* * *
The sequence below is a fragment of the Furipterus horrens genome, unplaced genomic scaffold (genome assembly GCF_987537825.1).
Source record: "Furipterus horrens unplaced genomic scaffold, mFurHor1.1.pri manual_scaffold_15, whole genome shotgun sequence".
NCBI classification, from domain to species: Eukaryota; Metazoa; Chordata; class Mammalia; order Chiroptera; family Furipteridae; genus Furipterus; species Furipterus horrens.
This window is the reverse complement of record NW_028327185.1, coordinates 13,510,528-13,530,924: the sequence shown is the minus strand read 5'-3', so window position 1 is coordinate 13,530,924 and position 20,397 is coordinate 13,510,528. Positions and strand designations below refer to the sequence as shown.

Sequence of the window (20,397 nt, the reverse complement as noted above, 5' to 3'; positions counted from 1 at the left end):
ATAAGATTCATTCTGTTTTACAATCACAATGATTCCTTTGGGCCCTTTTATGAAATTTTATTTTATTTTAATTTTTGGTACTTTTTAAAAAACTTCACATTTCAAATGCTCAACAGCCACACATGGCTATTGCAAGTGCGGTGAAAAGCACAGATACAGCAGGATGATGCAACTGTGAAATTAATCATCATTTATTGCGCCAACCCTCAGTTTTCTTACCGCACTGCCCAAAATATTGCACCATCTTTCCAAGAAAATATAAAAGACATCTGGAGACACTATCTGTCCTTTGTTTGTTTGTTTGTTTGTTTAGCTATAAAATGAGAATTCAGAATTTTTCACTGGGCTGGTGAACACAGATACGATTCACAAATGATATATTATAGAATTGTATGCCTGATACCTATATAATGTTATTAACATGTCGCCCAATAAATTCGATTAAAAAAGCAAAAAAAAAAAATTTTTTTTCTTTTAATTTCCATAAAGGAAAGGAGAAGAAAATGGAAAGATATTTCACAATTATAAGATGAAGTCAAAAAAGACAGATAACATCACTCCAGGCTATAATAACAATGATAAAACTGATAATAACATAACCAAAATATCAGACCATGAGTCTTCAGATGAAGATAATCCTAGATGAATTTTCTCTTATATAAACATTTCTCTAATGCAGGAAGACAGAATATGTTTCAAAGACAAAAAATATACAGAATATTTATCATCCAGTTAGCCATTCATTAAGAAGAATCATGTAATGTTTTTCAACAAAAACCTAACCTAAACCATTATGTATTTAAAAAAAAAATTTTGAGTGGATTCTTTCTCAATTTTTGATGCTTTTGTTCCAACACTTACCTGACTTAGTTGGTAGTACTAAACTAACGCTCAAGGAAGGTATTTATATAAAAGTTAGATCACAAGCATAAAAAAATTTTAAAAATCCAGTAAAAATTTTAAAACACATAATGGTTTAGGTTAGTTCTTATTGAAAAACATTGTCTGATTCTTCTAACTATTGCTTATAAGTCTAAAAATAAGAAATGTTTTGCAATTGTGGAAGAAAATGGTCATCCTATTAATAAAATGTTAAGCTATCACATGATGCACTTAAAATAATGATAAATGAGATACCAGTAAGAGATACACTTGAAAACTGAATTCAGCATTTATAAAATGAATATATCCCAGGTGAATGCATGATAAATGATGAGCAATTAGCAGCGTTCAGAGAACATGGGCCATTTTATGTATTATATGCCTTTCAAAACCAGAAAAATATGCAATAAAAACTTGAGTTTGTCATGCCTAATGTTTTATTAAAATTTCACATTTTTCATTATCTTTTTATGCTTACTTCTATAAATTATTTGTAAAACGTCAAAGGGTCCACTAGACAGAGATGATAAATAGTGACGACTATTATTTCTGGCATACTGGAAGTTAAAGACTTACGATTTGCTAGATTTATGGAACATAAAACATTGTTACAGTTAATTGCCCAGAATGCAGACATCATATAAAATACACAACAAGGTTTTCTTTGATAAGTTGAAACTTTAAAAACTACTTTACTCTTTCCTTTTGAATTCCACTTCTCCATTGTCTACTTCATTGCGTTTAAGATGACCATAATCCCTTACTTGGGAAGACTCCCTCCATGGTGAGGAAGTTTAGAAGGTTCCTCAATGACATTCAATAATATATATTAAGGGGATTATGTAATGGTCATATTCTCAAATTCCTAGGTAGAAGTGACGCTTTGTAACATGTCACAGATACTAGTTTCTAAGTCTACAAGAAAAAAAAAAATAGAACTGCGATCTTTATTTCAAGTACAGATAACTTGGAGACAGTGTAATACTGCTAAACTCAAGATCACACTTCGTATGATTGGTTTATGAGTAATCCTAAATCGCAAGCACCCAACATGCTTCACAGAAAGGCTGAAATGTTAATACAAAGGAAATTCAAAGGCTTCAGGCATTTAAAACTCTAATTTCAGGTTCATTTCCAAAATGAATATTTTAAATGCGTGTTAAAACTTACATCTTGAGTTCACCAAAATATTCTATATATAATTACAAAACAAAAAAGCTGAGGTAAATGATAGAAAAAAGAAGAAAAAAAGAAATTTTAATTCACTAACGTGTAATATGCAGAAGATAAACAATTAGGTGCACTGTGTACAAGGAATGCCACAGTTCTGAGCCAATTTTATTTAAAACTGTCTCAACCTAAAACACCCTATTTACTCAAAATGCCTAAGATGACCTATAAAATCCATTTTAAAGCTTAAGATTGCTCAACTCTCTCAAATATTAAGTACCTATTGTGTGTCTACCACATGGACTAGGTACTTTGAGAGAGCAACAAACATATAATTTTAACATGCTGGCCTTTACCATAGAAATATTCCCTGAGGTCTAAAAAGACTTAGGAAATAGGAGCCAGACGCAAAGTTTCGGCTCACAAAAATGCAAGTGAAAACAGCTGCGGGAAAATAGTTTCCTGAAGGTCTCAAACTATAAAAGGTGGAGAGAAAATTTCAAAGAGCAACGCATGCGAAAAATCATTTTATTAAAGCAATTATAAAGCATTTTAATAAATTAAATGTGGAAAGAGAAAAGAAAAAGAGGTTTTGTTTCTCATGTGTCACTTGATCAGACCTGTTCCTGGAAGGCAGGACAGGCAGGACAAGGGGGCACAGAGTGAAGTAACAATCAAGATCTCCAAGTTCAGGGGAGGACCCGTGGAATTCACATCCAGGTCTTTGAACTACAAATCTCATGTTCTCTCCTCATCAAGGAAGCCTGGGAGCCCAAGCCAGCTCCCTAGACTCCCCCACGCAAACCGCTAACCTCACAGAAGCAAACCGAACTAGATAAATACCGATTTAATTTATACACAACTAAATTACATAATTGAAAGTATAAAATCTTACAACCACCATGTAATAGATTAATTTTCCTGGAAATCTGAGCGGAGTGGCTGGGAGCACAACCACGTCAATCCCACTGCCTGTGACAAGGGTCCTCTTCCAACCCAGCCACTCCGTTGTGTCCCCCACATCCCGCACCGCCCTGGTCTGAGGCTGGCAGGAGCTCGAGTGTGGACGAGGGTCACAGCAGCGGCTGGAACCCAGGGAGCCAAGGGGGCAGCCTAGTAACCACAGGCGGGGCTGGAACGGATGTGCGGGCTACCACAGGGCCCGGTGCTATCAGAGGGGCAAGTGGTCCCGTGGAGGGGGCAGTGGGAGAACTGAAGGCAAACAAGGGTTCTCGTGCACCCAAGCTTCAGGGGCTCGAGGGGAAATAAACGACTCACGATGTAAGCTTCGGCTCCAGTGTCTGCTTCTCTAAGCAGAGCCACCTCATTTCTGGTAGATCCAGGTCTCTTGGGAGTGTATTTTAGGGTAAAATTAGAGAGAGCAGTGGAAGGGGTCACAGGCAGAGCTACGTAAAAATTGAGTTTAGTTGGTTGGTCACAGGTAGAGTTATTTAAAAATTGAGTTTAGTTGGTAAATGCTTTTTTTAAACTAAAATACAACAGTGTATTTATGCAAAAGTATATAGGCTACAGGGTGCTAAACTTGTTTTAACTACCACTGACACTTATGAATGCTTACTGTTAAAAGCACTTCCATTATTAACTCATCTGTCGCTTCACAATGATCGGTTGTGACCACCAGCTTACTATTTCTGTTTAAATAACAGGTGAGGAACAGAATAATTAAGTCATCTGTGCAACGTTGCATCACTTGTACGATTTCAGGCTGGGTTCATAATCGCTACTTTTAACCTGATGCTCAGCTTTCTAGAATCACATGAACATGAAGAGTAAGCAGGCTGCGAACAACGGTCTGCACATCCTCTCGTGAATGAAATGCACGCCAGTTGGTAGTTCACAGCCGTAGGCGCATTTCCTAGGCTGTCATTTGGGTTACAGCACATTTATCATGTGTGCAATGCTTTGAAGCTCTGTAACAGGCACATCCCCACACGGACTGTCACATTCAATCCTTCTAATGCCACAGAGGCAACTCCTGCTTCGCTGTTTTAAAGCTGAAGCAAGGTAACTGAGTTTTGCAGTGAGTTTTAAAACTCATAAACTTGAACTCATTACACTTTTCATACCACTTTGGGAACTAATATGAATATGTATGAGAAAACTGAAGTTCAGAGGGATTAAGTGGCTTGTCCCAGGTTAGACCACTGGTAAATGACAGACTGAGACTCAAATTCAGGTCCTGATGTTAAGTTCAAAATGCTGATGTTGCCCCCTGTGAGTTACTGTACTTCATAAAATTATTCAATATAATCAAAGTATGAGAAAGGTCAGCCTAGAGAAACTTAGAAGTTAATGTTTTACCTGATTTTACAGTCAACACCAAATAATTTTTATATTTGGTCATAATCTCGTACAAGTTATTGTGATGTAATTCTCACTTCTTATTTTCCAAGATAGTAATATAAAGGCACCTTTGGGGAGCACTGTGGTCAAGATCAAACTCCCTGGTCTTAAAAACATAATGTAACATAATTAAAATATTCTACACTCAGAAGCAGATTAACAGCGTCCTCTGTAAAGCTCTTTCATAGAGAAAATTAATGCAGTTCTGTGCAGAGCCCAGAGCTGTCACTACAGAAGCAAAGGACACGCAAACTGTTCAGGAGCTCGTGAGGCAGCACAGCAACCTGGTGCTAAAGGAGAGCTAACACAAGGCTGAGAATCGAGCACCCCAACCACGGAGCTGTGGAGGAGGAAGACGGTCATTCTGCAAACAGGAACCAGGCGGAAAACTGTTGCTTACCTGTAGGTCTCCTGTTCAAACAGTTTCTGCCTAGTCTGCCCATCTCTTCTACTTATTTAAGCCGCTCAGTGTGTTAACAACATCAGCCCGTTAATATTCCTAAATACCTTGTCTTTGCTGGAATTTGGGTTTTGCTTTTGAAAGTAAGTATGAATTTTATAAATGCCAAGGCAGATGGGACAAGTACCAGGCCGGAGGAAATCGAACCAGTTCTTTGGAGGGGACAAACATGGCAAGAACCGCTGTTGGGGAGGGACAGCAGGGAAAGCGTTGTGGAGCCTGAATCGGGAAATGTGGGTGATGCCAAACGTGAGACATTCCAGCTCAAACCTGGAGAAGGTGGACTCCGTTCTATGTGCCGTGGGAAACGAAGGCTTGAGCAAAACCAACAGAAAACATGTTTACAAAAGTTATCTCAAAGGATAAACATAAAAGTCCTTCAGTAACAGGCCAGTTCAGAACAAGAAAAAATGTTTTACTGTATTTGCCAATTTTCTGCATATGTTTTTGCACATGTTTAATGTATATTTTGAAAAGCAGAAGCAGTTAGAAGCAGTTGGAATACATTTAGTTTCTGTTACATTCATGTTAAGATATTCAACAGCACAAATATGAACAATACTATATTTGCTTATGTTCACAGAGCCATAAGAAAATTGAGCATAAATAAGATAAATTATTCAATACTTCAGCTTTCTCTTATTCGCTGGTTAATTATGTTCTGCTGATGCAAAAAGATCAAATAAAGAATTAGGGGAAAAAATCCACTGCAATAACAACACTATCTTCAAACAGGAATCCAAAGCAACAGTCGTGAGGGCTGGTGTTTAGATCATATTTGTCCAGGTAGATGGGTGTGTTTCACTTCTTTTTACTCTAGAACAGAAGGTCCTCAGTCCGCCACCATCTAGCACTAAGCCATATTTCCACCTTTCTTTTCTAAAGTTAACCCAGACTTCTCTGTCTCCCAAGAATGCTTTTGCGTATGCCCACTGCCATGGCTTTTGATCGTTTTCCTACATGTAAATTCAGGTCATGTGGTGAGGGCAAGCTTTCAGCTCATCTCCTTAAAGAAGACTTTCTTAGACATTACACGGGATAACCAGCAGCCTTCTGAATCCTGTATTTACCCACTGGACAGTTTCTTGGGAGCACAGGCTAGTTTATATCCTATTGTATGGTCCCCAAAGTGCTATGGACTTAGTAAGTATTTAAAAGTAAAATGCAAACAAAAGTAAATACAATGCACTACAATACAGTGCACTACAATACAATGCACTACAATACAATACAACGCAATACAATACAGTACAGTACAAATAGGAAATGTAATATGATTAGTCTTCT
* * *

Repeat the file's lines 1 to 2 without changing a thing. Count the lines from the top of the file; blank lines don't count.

The sequence below is a fragment of the Furipterus horrens genome, unplaced genomic scaffold (genome assembly GCF_987537825.1).
Source record: "Furipterus horrens unplaced genomic scaffold, mFurHor1.1.pri manual_scaffold_15, whole genome shotgun sequence".